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group


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A set G on which there is defined a dyadic operation ° (mapping G × G into G) that satisfies the following properties:(a) ° is associative;(b) ° has an identity, i.e. there is a unique element e in G with the property that x ° e = e ° x = x for all x in G; e is called the identity of the group;(c)inverses exist in G, i.e. for each x in G there is an inverse, denoted by x-1, with the property that x ° x-1 = x-1 ° x = e These are the group axioms.Certain kinds of groups are of particular interest. If the dyadic operation ° is commutative, the group is said to be a commutative group or an abelian group (named for the Norwegian mathematician Niels Abel).

(a) ° is associative;

(b) ° has an identity, i.e. there is a unique element e in G with the property that x ° e = e ° x = x for all x in G; e is called the identity of the group;

(c)inverses exist in G, i.e. for each x in G there is an inverse, denoted by x-1, with the property that x ° x-1 = x-1 ° x = e These are the group axioms.

If there is only a finite number of elements n in the group, the group is said to be finite; n is then the order of the group. Finite groups can be represented or depicted by means of a Cayley table.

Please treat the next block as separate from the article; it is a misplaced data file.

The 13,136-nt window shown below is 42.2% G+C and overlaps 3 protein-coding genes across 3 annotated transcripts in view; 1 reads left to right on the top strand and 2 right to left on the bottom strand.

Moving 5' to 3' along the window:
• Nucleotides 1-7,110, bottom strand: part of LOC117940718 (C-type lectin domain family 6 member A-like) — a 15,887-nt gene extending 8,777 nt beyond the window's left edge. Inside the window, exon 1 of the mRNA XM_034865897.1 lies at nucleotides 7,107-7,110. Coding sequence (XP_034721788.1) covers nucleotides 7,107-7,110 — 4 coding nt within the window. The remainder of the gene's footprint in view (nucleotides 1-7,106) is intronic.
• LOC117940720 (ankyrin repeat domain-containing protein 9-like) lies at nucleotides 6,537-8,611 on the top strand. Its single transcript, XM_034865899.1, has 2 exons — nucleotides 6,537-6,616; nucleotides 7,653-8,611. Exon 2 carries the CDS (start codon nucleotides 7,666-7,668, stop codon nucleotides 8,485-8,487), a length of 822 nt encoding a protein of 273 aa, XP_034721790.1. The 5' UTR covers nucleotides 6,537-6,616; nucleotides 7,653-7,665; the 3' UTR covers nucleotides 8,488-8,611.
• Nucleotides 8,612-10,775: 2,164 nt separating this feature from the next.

If the group has a generator then it is said to be cyclic; a cyclic group must be abelian.

The group is a very important algebraic structure that underlies many other algebraic structures such as rings and fields. There are direct applications of groups in the study of symmetry, in the study of transformations and in particular permutations, and also in error detecting and error correcting as well as in the design of fast adders.

Groups were originally introduced for solving an algebraic problem. By group theory it can be shown that algorithmic methods of a particular kind cannot exist for finding the roots of a general polynomial of degree greater than four. See also semigroup.

Subjects: Computing.


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